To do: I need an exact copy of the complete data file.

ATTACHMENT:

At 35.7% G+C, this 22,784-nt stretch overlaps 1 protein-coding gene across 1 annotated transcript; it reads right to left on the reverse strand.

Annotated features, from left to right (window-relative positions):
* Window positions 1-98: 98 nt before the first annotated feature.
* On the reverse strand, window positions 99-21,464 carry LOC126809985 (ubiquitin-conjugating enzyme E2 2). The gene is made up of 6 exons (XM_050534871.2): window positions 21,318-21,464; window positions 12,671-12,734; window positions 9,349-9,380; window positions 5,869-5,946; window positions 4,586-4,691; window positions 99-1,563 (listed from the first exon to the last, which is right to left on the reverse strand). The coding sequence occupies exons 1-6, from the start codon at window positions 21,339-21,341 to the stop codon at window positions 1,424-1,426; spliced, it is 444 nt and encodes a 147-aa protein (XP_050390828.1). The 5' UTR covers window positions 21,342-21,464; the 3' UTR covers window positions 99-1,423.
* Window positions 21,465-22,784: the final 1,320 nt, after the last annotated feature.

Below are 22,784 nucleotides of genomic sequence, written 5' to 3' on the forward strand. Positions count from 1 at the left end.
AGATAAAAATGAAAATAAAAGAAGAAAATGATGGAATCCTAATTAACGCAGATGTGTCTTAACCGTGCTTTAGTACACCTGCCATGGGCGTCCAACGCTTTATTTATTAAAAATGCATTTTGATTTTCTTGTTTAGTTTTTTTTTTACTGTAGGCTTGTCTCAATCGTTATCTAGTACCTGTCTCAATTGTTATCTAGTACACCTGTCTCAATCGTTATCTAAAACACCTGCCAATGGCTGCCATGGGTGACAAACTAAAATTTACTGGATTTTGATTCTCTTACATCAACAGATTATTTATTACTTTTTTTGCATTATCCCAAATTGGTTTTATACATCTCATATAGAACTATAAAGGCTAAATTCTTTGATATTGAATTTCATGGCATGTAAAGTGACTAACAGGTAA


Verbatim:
At 35.7% G+C, this 22,784-nt stretch overlaps 1 protein-coding gene across 1 annotated transcript; it reads right to left on the reverse strand.

Annotated features, from left to right (window-relative positions):
* Window positions 1-98: 98 nt before the first annotated feature.
* On the reverse strand, window positions 99-21,464 carry LOC126809985 (ubiquitin-conjugating enzyme E2 2). The gene is made up of 6 exons (XM_050534871.2): window positions 21,318-21,464; window positions 12,671-12,734; window positions 9,349-9,380; window positions 5,869-5,946; window positions 4,586-4,691; window positions 99-1,563 (listed from the first exon to the last, which is right to left on the reverse strand). The coding sequence occupies exons 1-6, from the start codon at window positions 21,339-21,341 to the stop codon at window positions 1,424-1,426; spliced, it is 444 nt and encodes a 147-aa protein (XP_050390828.1). The 5' UTR covers window positions 21,342-21,464; the 3' UTR covers window positions 99-1,423.
* Window positions 21,465-22,784: the final 1,320 nt, after the last annotated feature.

Below are 22,784 nucleotides of genomic sequence, written 5' to 3' on the forward strand. Positions count from 1 at the left end.
AGATAAAAATGAAAATAAAAGAAGAAAATGATGGAATCCTAATTAACGCAGATGTGTCTTAACCGTGCTTTAGTACACCTGCCATGGGCGTCCAACGCTTTATTTATTAAAAATGCATTTTGATTTTCTTGTTTAGTTTTTTTTTTACTGTAGGCTTGTCTCAATCGTTATCTAGTACCTGTCTCAATTGTTATCTAGTACACCTGTCTCAATCGTTATCTAAAACACCTGCCAATGGCTGCCATGGGTGACAAACTAAAATTTACTGGATTTTGATTCTCTTACATCAACAGATTATTTATTACTTTTTTTGCATTATCCCAAATTGGTTTTATACATCTCATATAGAACTATAAAGGCTAAATTCTTTGATATTGAATTTCATGGCATGTAAAGTGACTAACAGGTAA